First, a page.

"I’m not the woman president of Harvard. I’m the president of Harvard." President-elect Drew Gilpin Faust felt the need to make this clarification for a distinct reason: Since her selection, and, indeed, during the entire selection process, most of the press coverage of Harvard’s presidential search has been viewed through a gendered lens.
While it is certainly exciting that Harvard has finally elected a woman president after over 371 years, gender should not be the main criteria for judging our new president. It is disappointing that the first debates about her election do not feature important issues about the University’s future direction, but rather whether or not she was elected solely based on the fact she is a woman.
Both in print and in conversation, the discussion of this huge event has veered away from substantive issues about Faust’s vision for the University; instead it has had a remarkably narrow focus: gender. Such dialogue neglects to address the momentous changes facing Harvard in the coming years—from the Harvard College Curricular Review to Allston and beyond.
Indicative of this gender-heavy focus is a recent column in The Crimson by Christopher B. Lacaria, "The Apotheosis of Doctor Faust," in which his attempt to evaluate Faust’s selection lingers solely on the gender issue. Lacaria suggests that Faust is somehow unqualified to lead the University because of her academic focus on women’s studies, comparing her obviously feminine position as head of the Radcliffe Institute for Advanced Studies to former President Lawrence H. Summers’ supposedly masculine post as Treasury Secretary. The column essentially pits masculinity against femininity, and, to no one’s surprise, masculinity wins. While Lacaria’s sexist column does not represent the views of the majority of the Harvard community, it does reflect the distinctly gendered tone of the campus conversation regarding Faust.
You can’t walk into a discussion about Faust without hearing the argument that the "Larry debacle" forced the appointment of a woman president. Given how few people were involved in the presidential search process, it is surprising that everyone on campus seems to have the inside scoop. In reality, with the exception of the committee members themselves, no one knows what factors—be it leadership skills, academic background, fundraising prowess, or even gender—swayed the committee.
To presume that gender was the decisive factor is inherently sexist. It is unfortunate that the selection of such a qualified individual falls in the shadow of the Summers’ statement about women in science, prompting these assumptions. However, we should not be fooled into engaging in this kind of meaningless drivel.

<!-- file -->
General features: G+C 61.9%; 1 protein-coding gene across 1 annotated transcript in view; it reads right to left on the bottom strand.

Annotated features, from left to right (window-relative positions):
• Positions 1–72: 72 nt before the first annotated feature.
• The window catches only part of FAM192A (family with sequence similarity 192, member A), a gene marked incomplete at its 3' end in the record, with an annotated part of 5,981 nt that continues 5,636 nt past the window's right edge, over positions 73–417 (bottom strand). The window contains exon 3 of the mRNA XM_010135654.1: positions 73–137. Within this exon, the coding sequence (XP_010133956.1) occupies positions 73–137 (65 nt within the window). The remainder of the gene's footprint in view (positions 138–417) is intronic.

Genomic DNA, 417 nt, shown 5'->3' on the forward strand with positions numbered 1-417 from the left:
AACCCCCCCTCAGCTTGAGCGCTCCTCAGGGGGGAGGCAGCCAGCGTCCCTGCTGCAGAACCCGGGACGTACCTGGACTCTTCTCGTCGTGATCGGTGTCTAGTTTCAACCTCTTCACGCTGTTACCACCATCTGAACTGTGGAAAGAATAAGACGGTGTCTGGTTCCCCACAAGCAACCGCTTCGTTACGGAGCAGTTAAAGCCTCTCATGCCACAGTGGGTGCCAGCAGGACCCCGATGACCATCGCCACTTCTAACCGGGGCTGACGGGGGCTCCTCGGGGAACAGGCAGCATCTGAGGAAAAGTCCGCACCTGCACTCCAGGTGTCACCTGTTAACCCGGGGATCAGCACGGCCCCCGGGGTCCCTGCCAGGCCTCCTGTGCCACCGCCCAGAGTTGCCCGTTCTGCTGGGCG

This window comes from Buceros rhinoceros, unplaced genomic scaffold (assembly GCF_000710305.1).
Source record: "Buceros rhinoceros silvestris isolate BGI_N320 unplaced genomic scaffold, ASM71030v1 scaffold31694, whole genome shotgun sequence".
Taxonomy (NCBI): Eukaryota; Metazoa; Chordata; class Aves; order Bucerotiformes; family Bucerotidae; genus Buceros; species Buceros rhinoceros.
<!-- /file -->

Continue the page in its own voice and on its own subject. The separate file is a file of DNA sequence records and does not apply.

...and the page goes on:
Rather, a critical examination of Faust’s qualifications reveals an extremely intelligent and capable individual. She has been deemed "clearly one of the most distinguished historians in the country" by Steven Hahn, a former colleague of Faust’s at the University of Pennsylvania. Indeed, she is the winner of the Southern Historical Association’s prize for the year’s best book, and she also has been awarded the Francis Parkman Prize, given to the best book in American history each year.
In addition to her academic prowess, Faust’s leadership of the Radcliffe Institute is a testament to her administrative and managerial abilities. The Institute advances graduate-level research in fields ranging from the humanities to the sciences, and for this reason is mimetic of the University at large. The Institute’s specialization in women’s scholarship, with its unparalleled resources on American women’s history at Schlesinger Library, is a remarkable quality that should garner respect, not derision. Once these attributes are discussed in a non-biased light, they provide a host of other possible—and much more legitimate—factors that could have influenced the committee’s decision.
Faust’s abundant qualifications have been clarified, as has her gender. Now is the time to stop talking about her womanhood and begin talking about her role as president. So we’ll start this new conversation: Faust has "emphasized her desire to lead Harvard’s expansion into Allston and to improve undergraduate education." The campus has yet to ask how. What are her plans? What is her vision? During the past week, these types of substantive question have remained largely unasked.
Instead, the gender debate, with its unacknowledged sexist undertones, continues to drone on. Sexism is akin to any other form of discrimination, and should not be tolerated. The greatest hope we can entertain is that Faust, by rising above this white noise, will effect positive change for the University and prove her detractors wrong.
Brigit M. Helgen ’08, a religion and government concentrator in Mather House, is president of the Harvard College Democrats. Giselle Barcia ’08, a crimson editorial editor, is an English and American literature and language concentrator in Mather House. Jillian K. Swencionis ’08, a social studies and psychology concentrator in Dunster House, is political chair of Harvard College Democrats.